The president of Liberia Rural Women, Ma-Annie Kruah, has attributed the lack of women’s participation in both local and national politics to the lack of finance by most women desirous of political offices.
Ma Annie made the statement Tuesday, May 6, at the program making the official launched of the researched document by the Governance Commission (GC) and the Ministry of Gender & Development along with (UN Women ) held at the James Fromayan Conference Hall (NEC) on 9th Street Sinkor.
Ma Annie said a major impediment to women’s participation in governance and politics at the local level is their limited access to financial resources.
She noted that the costs of transport and childcare often hinder women from being able to attend planning meetings or serve in local government institutions.
She said without financial means, women who contest elections are unable to print promotional materials and cover logistics costs such as transport reach voters in town and villages during campaign periods.
“Analysis of women’s political participation in the 2011 elections conducted by MOGD and UNMIL describes how the campaigning for the elections was monetized, with constituents making demands on all candidates.
According to the analysis, female candidates observed that a majority of them lost 92 out of 101 female contestants for the legislature because they did not have the money to splash out,” she said.
She also mentioned that “No poor man or woman becomes a leader. Politics is about money. It helps you to get access to constituents, to get access to scattered villages, to provide refreshments when people attend rallies and meetings, to provide T-Shirts to supporters and to mobilize the youths,” she stressed.
The president of the Liberia Rural Women also attributed one of the causes of low female participation in elections to low educational levels and high illiteracy amongst women.
She said important efforts are being made to close the gender gap in school enrollment rates through Liberia’s universal primary education program and the enrolment ratio of girls to boys in the primary and secondary schools stand at 86 percent.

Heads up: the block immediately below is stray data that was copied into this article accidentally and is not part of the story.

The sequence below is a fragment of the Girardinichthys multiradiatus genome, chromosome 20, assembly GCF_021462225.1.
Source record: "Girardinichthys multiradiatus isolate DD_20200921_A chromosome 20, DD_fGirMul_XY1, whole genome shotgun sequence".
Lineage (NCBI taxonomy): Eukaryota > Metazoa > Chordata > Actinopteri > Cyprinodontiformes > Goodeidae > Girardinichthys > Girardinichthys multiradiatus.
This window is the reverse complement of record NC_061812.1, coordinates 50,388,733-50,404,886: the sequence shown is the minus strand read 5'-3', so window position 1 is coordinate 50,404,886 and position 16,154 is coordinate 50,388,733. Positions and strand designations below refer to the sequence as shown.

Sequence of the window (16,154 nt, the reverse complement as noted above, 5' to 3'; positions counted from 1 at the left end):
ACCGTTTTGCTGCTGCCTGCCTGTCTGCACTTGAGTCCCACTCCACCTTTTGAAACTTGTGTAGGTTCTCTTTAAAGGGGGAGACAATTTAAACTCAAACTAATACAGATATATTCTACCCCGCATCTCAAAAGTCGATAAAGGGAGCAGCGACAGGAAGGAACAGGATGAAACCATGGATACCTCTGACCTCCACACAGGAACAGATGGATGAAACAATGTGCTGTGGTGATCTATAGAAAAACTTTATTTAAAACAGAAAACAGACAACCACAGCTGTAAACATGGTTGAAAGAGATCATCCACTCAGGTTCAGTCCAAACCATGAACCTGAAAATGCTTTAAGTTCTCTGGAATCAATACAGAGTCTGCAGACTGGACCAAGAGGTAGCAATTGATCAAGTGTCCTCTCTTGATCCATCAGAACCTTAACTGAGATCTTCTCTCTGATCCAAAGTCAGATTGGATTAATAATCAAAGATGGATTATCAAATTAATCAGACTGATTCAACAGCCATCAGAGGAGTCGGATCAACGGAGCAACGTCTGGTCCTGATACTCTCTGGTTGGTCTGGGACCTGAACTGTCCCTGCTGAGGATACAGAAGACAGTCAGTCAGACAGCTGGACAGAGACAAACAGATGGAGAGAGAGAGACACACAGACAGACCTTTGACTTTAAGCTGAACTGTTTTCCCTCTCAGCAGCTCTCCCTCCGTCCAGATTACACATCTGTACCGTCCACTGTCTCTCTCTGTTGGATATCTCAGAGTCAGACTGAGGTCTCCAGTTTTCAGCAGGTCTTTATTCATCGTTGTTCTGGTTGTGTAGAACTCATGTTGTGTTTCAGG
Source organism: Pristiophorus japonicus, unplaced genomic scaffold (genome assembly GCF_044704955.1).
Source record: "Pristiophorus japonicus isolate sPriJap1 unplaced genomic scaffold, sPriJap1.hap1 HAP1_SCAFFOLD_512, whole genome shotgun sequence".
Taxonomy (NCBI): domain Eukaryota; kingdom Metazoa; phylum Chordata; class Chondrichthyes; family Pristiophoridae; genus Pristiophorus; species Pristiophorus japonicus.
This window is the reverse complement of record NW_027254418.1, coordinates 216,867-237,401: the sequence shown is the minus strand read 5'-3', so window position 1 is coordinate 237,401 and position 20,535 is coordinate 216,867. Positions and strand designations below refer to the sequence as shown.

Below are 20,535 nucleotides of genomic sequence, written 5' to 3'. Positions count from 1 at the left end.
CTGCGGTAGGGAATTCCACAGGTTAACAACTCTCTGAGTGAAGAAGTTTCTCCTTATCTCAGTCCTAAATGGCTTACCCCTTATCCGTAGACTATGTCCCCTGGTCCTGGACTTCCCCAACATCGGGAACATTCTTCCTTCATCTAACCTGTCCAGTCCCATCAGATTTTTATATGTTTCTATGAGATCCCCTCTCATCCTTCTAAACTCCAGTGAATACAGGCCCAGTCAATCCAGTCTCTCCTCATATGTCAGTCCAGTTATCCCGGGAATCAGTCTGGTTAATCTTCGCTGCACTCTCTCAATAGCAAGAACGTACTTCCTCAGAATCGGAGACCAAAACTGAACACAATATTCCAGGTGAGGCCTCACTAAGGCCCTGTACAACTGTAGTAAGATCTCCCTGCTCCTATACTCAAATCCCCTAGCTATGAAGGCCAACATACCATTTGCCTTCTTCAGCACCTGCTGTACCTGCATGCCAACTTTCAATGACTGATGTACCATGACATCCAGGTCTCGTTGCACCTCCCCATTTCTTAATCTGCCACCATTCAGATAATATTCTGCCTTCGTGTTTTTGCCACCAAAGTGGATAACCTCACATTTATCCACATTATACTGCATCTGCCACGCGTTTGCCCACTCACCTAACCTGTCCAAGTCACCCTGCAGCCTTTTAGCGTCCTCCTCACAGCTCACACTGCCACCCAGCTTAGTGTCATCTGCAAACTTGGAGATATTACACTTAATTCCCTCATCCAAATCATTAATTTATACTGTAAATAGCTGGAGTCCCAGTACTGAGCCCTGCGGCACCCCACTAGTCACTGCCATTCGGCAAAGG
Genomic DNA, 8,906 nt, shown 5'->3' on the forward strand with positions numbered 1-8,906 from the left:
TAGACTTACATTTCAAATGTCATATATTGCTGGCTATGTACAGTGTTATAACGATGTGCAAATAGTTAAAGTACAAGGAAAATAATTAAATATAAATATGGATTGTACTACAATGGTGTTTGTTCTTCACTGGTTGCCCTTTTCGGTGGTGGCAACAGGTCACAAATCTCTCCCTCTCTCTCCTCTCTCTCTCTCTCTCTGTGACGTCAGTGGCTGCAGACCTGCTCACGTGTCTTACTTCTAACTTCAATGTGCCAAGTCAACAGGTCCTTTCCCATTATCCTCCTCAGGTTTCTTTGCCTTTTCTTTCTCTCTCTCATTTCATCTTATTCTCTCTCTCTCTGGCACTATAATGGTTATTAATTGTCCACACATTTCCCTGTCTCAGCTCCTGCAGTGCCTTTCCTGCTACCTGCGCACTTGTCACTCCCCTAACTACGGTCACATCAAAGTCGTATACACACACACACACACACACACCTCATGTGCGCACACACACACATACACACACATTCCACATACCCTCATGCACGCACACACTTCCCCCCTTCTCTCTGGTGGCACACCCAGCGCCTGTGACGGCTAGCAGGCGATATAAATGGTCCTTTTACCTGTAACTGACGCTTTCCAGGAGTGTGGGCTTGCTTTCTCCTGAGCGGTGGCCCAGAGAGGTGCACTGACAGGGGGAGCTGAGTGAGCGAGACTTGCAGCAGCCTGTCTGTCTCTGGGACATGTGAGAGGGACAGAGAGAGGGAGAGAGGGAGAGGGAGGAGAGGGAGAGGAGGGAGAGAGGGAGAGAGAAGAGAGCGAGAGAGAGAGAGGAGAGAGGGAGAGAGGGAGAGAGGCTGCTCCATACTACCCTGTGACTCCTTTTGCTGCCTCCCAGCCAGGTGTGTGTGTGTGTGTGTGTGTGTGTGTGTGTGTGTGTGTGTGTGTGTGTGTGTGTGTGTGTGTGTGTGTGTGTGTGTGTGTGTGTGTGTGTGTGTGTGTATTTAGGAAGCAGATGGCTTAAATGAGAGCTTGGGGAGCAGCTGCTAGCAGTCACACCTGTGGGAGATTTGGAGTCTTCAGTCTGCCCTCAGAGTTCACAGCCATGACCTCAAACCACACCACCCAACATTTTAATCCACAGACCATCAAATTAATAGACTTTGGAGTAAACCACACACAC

“For both men and women, urban residents are better educated than rural residents. The low attendance and complete rates also correspond with high rates of illiteracy with only 26 percent of rural women being literate compeered with 61 percent in urban areas.
High school drop-out rates have also been a key contributing factor to low levels of education and literacy among women and girls”, she explained.
She continued by saying “ The causes for school incompletion include early ,marriage, where by women on average, marry five years earlier than men, high rates of teenage pregnancy (32 percent) and lack of sensitization about the benefits of formal education.
The president said low educational and literacy levels constitute a major impediment to women’s participation in local governance.
She said without education, women struggle to compete for jobs which place them at a disadvantage economically in terms of lacking the necessary resources to compete in local politics.
“Women with low literacy also face challenges casting a vote in elections and participation in decision-making processes that are often dependent upon written documentation”
During consultation with rural women in Grand Cape Mount County, women expressed the concern that without adequate support to develop their capacities, even basic skills such as literacy, they would be limited in fully participating in the new public spaces that will be opened through decentralization,” she said.